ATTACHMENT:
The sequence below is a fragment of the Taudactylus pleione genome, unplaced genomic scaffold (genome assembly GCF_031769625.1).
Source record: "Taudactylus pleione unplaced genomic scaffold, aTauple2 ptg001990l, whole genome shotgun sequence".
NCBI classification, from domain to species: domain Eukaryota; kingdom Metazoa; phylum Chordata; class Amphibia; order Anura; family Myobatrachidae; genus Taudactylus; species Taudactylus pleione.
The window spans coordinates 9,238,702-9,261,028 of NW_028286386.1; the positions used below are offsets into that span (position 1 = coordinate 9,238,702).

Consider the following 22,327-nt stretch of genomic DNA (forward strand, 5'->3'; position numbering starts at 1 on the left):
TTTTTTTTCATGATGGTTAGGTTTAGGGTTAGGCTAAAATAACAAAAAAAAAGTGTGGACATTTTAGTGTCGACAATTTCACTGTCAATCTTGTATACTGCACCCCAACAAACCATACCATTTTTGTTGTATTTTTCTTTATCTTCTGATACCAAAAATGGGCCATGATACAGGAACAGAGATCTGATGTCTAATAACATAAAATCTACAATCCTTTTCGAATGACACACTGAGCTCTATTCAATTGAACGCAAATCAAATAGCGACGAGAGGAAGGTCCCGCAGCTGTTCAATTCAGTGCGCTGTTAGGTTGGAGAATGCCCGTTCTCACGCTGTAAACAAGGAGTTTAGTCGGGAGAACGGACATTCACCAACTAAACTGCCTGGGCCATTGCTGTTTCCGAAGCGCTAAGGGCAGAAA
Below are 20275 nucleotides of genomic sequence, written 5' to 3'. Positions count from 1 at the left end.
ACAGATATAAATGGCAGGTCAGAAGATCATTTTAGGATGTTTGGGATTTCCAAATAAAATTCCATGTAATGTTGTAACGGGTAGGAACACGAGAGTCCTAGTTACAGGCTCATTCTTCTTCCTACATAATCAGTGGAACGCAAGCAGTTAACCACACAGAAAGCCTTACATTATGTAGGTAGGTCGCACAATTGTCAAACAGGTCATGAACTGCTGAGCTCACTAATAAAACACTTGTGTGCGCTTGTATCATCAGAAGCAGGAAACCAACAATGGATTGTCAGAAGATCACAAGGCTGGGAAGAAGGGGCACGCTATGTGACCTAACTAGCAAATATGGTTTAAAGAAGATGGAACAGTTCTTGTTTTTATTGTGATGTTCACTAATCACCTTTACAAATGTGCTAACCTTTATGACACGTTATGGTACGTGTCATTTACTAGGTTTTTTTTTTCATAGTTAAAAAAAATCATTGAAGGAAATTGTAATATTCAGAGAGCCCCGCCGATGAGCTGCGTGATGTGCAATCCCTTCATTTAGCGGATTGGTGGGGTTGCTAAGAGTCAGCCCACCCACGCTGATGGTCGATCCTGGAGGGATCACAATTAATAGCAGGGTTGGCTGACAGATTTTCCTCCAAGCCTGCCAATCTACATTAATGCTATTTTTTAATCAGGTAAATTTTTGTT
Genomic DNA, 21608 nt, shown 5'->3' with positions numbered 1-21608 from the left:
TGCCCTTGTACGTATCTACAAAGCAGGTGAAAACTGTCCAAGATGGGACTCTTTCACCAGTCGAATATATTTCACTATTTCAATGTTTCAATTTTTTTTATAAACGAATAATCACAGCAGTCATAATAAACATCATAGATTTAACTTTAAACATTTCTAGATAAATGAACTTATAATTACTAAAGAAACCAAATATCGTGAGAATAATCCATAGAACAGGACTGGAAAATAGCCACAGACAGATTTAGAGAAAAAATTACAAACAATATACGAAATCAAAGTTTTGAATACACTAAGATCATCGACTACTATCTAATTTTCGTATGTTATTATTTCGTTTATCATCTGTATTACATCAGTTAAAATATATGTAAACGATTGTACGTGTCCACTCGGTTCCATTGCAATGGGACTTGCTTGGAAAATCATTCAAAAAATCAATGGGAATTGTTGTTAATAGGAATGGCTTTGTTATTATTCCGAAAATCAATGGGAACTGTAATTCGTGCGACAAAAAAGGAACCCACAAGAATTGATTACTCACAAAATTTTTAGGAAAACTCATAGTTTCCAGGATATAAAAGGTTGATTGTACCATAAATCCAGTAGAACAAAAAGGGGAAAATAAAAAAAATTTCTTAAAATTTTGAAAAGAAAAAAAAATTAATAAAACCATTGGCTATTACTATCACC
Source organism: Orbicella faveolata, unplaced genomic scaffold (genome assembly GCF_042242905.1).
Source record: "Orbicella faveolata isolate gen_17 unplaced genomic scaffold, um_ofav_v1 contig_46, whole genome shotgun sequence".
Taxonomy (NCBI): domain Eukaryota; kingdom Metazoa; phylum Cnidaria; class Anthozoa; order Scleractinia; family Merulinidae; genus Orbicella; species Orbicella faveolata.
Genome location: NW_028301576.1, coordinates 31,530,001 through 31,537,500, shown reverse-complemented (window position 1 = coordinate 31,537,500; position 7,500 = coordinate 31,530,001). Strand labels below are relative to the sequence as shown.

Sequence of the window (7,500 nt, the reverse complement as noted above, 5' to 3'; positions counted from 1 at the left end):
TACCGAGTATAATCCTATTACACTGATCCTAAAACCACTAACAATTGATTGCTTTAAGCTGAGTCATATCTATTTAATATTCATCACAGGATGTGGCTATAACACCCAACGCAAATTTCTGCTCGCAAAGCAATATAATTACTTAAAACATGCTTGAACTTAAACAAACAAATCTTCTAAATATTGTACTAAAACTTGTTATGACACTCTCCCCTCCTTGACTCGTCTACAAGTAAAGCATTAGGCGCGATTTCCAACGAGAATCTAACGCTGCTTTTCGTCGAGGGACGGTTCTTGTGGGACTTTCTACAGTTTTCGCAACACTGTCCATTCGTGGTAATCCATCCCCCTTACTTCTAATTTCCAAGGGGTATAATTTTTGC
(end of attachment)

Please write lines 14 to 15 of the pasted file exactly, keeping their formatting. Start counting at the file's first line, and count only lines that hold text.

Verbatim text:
Genome location: NW_028301576.1, coordinates 31,530,001 through 31,537,500, shown reverse-complemented (window position 1 = coordinate 31,537,500; position 7,500 = coordinate 31,530,001). Strand labels below are relative to the sequence as shown.

Sequence of the window (7,500 nt, the reverse complement as noted above, 5' to 3'; positions counted from 1 at the left end):